Yes, she thought bitterly, that was definitely an option. Her older brothers Chadwick and Matthew had walked away and started their own brewery, Percheron Drafts. Phillip, her favorite older brother, the one who had gotten her into parties and helped her build her reputation as the Cool Girl of Denver high society, had ensconced himself out on the Beaumont Farm and gotten sober. No more parties with him. And her twin brother, Byron, was starting a new restaurant.

Everyone else was moving forward, pairing off. And Frances was stuck back in her childhood room, alone.

Not that she believed a man would solve any of her problems. She’d grown up watching her father burn through marriage after unhappy marriage. No, she knew love didn’t exist. Or if it did, it wasn’t in the cards for her.

She was on her own here.

She opened up a message from her friend Becky and stared at the picture of a shuttered storefront. She and Becky had worked together at Galerie Solaria. Becky had no famous last name and no social connections, but she knew art and had a snarky sense of humor that cut through the bull. More to the point, Becky treated Frances like she was a real person, not just a special Beaumont snowflake. They had been friends ever since.

Becky had a proposition. She wanted to open a new gallery, one that would merge the new-media art forms with the standard classics that wealthy patrons preferred. It wasn’t as avant-garde as Frances’s digital art business had been, but it was a good bridge between the two worlds.

The only problem was Frances did not have the money to invest. She wished to God she did. She could co-own and comanage the gallery. It wouldn’t bring in big bucks, but it could get her out of the mansion. It could get her back to being a somebody. And not just any somebody. She could go back to being Frances Beaumont—popular, respected, envied.

She dropped her phone onto the bed in defeat. Right. Another fortune was just going to fall into her lap and she’d be in demand. Sure. And she would also sprout wings.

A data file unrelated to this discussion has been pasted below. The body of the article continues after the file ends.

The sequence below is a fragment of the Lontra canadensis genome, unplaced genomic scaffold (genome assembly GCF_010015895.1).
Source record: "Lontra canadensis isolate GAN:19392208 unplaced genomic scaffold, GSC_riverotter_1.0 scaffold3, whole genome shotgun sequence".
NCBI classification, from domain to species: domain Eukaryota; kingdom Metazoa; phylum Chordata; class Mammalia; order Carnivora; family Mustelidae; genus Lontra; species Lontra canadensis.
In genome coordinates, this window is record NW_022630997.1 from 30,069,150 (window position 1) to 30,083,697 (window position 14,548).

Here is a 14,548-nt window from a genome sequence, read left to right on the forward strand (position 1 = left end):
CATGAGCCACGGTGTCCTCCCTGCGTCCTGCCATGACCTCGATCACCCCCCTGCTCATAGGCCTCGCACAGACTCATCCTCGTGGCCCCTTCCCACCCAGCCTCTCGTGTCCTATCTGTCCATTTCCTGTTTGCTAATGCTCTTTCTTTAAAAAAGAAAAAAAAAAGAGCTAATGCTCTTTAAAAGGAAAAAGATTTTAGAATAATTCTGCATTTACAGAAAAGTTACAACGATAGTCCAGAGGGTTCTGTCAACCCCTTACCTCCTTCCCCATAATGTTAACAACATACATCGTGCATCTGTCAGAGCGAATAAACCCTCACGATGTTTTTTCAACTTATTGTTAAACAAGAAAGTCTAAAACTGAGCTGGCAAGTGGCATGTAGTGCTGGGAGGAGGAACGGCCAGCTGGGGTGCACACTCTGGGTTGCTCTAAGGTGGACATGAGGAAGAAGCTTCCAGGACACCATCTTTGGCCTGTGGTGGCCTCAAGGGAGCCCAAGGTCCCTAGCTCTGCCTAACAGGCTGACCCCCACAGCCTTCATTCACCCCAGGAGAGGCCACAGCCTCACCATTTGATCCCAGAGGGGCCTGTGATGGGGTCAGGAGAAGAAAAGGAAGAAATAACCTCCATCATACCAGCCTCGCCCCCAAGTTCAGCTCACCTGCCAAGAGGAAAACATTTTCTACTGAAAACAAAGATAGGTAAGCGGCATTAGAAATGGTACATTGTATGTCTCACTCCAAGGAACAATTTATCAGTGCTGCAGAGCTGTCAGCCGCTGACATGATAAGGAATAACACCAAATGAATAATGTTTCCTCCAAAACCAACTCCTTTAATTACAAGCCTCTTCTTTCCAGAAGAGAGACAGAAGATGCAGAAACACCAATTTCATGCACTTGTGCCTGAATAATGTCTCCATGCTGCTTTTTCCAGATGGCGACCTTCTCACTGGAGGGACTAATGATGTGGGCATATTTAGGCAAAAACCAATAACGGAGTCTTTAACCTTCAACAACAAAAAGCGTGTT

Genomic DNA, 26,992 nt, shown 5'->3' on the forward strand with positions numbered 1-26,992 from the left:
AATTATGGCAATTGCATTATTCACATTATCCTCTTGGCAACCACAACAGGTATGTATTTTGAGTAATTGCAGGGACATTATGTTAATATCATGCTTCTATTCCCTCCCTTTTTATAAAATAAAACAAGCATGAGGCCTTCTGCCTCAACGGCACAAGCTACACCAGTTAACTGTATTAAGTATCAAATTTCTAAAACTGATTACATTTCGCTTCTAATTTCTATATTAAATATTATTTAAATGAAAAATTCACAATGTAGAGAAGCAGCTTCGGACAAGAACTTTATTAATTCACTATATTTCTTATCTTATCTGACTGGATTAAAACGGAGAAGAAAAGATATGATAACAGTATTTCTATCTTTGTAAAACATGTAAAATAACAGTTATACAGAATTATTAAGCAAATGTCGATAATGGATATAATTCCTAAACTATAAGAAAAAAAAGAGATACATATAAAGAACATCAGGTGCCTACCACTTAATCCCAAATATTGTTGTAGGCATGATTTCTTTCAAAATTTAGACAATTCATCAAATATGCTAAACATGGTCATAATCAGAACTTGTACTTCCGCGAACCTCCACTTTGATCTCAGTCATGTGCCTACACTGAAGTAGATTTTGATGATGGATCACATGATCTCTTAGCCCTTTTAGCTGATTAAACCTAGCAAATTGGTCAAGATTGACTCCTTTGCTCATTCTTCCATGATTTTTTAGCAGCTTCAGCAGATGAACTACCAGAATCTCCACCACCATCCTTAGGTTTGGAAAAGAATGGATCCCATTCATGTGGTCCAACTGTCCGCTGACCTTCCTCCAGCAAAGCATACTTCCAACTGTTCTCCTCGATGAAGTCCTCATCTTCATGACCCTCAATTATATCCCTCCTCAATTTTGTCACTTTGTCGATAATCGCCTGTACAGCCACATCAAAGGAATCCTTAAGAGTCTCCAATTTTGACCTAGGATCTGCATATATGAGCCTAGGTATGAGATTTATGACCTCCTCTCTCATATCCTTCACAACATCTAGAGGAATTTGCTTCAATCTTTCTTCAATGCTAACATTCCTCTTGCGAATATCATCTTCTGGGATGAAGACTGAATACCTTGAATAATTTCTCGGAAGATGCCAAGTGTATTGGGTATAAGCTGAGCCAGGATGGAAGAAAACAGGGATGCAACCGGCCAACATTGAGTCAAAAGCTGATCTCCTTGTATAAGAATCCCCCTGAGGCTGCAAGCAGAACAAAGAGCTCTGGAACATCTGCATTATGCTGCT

True despair was sinking in when her phone rang. She answered it without even looking at the screen. “Hello?” she said morosely.

“Frances? Frannie,” the woman said. “I know you may not remember me—I’m Delores Hahn. I used to work in accounting at—”

The name rang a bell, an older woman who wore her hair in a tight bun. “Oh! Delores! Yes, you were at the Brewery. How are you?”

The only people besides her siblings who called her Frannie were the longtime employees of the Beaumont Brewery. They were her second family—or at least, they had been.

“We’ve been better,” Delores said. “Listen, I have a proposal for you. I know you’ve got those fancy art degrees.”

In the safety of her room, Frances blushed. After today’s rejections, she didn’t feel particularly fancy. “What kind of proposal?” Maybe her luck was about to change. Maybe this proposal would come with a paycheck.

“Well,” Delores went on in a whisper, “the new CEO that AllBev brought in?”

Frances scowled. “What about him? Failing miserably, I hope.”

“Sadly,” Delores said in a not-sad-at-all voice, “there’s been an epidemic of Brew Flu going around. We had to halt production on two lines today.”

Frances couldn’t hold back the laugh that burst forth from her. “Oh, that’s fabulous.”

“It was,” Delores agreed. “But it made Logan—that’s the new CEO—so mad that he decided to rip out your father’s office.”

Frances would have laughed again, except for one little detail. “He’s going to destroy Daddy’s office? He wouldn’t dare!”

“He told me to sell it off. All of it—the table, the bar, everything. I think he’d even perform an exorcism, if he thought it’d help,” she added.

Her father’s office. Technically, it had most recently been Chadwick’s office. But Frances had never stopped thinking of her father and that office together. “So what’s your proposal?”

“Well,” Delores said, her voice dropping past whisper and straight into conspirator. “I thought you could come do the appraisals. Who knows—you might be able to line up buyers for some of it.”

“And…” Frances swallowed. The following was a crass question, but desperate times and all that. “And would this Logan fellow pay for the appraisal? If I sold the furniture myself—” say, to a certain sentimental older brother who’d been the CEO for almost ten years “—would I get a commission?”